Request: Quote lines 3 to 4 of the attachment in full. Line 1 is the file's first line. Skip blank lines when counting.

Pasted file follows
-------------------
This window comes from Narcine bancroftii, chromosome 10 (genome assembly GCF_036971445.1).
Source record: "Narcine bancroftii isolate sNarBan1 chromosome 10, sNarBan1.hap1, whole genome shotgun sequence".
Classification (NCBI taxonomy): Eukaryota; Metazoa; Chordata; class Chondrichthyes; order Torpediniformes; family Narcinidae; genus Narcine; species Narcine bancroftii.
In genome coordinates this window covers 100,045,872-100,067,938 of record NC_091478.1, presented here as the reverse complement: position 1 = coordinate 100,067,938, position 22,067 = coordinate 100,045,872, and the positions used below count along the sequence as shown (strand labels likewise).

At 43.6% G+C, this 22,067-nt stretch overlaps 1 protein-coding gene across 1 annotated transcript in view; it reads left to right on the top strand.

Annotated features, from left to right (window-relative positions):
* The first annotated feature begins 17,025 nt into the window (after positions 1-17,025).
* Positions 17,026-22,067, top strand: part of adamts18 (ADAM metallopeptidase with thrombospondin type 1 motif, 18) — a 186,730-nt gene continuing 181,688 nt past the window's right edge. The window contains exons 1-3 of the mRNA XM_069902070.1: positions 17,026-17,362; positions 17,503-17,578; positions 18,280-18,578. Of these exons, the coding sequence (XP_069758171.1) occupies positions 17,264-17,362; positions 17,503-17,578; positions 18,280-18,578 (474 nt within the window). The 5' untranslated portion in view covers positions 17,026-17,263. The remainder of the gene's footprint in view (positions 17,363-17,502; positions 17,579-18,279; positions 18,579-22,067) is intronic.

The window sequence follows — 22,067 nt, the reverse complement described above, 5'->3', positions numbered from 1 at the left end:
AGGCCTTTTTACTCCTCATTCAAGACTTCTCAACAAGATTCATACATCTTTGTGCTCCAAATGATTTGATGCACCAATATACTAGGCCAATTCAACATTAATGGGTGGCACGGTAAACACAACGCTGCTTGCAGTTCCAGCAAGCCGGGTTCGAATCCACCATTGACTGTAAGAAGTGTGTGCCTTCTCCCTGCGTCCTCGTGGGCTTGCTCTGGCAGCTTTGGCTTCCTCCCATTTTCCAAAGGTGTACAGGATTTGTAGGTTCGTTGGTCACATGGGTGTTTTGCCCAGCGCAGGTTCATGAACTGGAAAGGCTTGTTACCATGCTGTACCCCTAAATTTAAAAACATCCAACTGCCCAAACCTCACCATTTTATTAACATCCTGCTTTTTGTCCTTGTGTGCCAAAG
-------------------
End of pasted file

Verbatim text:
Classification (NCBI taxonomy): Eukaryota; Metazoa; Chordata; class Chondrichthyes; order Torpediniformes; family Narcinidae; genus Narcine; species Narcine bancroftii.
In genome coordinates this window covers 100,045,872-100,067,938 of record NC_091478.1, presented here as the reverse complement: position 1 = coordinate 100,067,938, position 22,067 = coordinate 100,045,872, and the positions used below count along the sequence as shown (strand labels likewise).